A Prolonged State of Agony in Algeria

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Anna Mahjar-Barducci

Algeria is one of the countries of North Africa where popular protests in the major cities last year neither brought down the regime nor led to any serious reform. Thus on May 10, when Algerians voted in legislative elections, it was business as usual, with the ruling National Liberation Front party (FLN ), which has been in power since Algeria's independence from France in 1962, winning 208 of 462 seats. The international community hailed the elections as "fair" and "transparent," but can they really be considered legitimate?

In fact, the vote was characterized by fraud, on the one hand, and by widespread abstention, on the other, with even the interior ministry acknowledging an overall voting rate of 42.9 percent nationally. During the election campaign, secular, civil-society organizations and activists, who are mainly based in the northern Berber region of Kabylie, had called for a boycott, in hope of delegitimizing the vote and the regime.

The regime responded with violence and brutality. In one case, a young blogger, Tarek Mameri, was arrested simply for posting a clip on YouTube urging Algerians not to vote; in another, an April 14 peaceful rally of "Independent Youth for a Genuine Change," with a similar message, was violently put down by police. Kamel Daoud, a columnist for the Algerian newspaper Quotidien d'Oran, described Algiers during the election campaign as a closed capital: police patrolling railway stations, searching the hotels, arresting people based on their appearance, and general violence.

The low turnout symbolizes a rupture with a regime that at the moment doesn't represent anyone but itself. Although, in February last year, the emergency rule that had been in place since 1992 was lifted, this did not translate into a better guarantee of rights and fundamental freedoms, including freedom of association and of demonstration. Human Rights Watch has commented several times on its website on the need for Algeria to restore civil liberties.

Instead, the military-dominated government used the opportunity to strengthen its grip on society. Despite promises of political reform, a series of new laws adopted early this year actually increased executive and military control over the judicial system, for example, and granted the interior ministry new authority to oversee the functioning of the political parties, civil-society associations and media.

The FLN of today is not the same party that fought courageously against the French colonizer five decades ago. What remains is a group of apparatchiks constantly fighting each other when they're not tending to the businesses - companies, land, farms - with which they have rewarded themselves from their positions of power. Real power, in fact, is held by the military's Department of Intelligence and Security (DRS ). In this regard, Algeria is similar to Pakistan and Syria, where the secret police seem to call the shots.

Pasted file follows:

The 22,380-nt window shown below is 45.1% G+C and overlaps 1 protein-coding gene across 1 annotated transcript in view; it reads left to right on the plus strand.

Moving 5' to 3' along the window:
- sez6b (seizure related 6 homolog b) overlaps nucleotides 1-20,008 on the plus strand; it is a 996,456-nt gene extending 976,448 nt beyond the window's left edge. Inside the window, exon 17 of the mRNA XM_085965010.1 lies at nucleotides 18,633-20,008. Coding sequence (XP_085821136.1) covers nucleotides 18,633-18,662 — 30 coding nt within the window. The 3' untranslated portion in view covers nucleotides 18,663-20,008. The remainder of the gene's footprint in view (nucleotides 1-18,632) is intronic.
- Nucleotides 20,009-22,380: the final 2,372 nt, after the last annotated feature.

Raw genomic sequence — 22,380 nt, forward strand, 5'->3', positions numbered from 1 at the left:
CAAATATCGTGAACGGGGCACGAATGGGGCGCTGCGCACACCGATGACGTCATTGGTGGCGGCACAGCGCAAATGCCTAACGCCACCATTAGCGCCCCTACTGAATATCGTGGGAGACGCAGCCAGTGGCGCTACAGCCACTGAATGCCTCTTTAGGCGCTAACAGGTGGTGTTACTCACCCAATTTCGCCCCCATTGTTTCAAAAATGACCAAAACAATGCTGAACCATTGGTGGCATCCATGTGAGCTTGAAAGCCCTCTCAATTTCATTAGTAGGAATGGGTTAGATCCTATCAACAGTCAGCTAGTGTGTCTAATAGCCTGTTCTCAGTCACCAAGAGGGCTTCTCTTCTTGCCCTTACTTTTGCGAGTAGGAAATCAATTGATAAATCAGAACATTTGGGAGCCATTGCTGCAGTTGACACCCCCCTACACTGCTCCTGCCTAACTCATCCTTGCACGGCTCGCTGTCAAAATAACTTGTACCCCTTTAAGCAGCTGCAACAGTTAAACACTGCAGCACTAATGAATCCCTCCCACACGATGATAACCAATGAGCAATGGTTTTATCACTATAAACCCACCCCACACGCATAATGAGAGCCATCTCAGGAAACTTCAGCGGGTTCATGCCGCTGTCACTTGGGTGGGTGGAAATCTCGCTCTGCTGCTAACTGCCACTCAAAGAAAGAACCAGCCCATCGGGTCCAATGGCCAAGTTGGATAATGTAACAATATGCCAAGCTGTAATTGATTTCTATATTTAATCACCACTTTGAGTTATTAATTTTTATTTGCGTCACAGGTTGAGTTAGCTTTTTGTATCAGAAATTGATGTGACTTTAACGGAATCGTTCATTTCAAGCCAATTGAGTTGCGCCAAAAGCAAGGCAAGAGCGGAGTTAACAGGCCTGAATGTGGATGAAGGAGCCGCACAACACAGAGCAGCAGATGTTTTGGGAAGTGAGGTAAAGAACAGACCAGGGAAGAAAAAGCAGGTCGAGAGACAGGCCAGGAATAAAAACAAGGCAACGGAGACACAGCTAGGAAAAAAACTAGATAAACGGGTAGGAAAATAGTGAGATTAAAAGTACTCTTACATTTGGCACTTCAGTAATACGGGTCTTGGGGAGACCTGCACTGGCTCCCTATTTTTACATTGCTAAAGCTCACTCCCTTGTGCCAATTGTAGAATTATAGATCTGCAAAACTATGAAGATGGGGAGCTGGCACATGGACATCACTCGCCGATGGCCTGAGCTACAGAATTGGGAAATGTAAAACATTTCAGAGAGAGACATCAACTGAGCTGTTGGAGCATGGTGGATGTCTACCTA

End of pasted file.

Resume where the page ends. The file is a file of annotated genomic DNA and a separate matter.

This bureaucratic-military political elite has managed to lead the country into a prolonged state of agony. The international community seems blind to the despotism of the regime, which it would like to see as an ally in the war on terror and against Islamism. The fear in Europe is that if the FLN is overthrown, the country will once again endure something like the decade of terror that hit Algeria in 1992, after the landslide victory of the Islamic Salvation Front in the first round of legislative elections. At that point, the army pressed the regime to cancel the second round, and the president dissolved the National People's Assembly, a move followed a short time later by declaration of a state of emergency. The Islamists viewed these measures as a declaration of war, which gave the Algerian regime an excuse to start fighting them. The result was a civil war.

A former colonel in the Algerian army who defected and now lives as a political refugee in Germany, Mohammed Samraoui, described that period in his 2003 book "Chronique des annees de sang" ("Chronicles of the Bloody Years" ). In the spring of 1992, the heads of the army decided that the "Islamist threat" threatened their own power, and should be eliminated. The fight against the Islamists was also an opportunity to get rid of other "enemies" of the regime, such as human rights activists and Kabylie's Amazigh (Berber ) leaders, who were also accused of being on the "payroll of France."

To give an idea of the hysteria that prevailed among the army during those years, Samraoui reports the words of Gen. Smail Lamari, the head of the counter-intelligence division of the DRS, who said: "I'm ready to kill three million Algerians, if this is what it takes to maintain the order that the Islamists are threatening." Indeed, the number of casualties in the civil war is estimated between 60,000 and 200,000.

In this context, the heads of the DRS became directly responsible for the creation of the Armed Islamic Group of Algeria, which committed the most atrocious crimes in the country. Other human rights activists and defectors have similarly reported in books and in interviews on the role of the DRS in the Islamist groups, a role that has continued to this very day. Several analysts indeed see ties between DRS and Al-Qaida in the Islamic Maghreb, showing that the 10 years of terror and manipulation that began in 1992 have not ended yet.

Algerians want a change and that's why many of them decided to boycott the vote as a means of nonviolent protest. Elections in Algeria should not be hailed as a sign of democracy, as they served only to give a facade of legitimacy to a regime that plays with the lives of its citizens to stay in power.

Anna Mahjar-Barducci, a Moroccan-Italian journalist and writer, is president of the Rome-based Liberal and Democratic Arabs Association, which promotes civil liberties and immigrants' integration in Europe.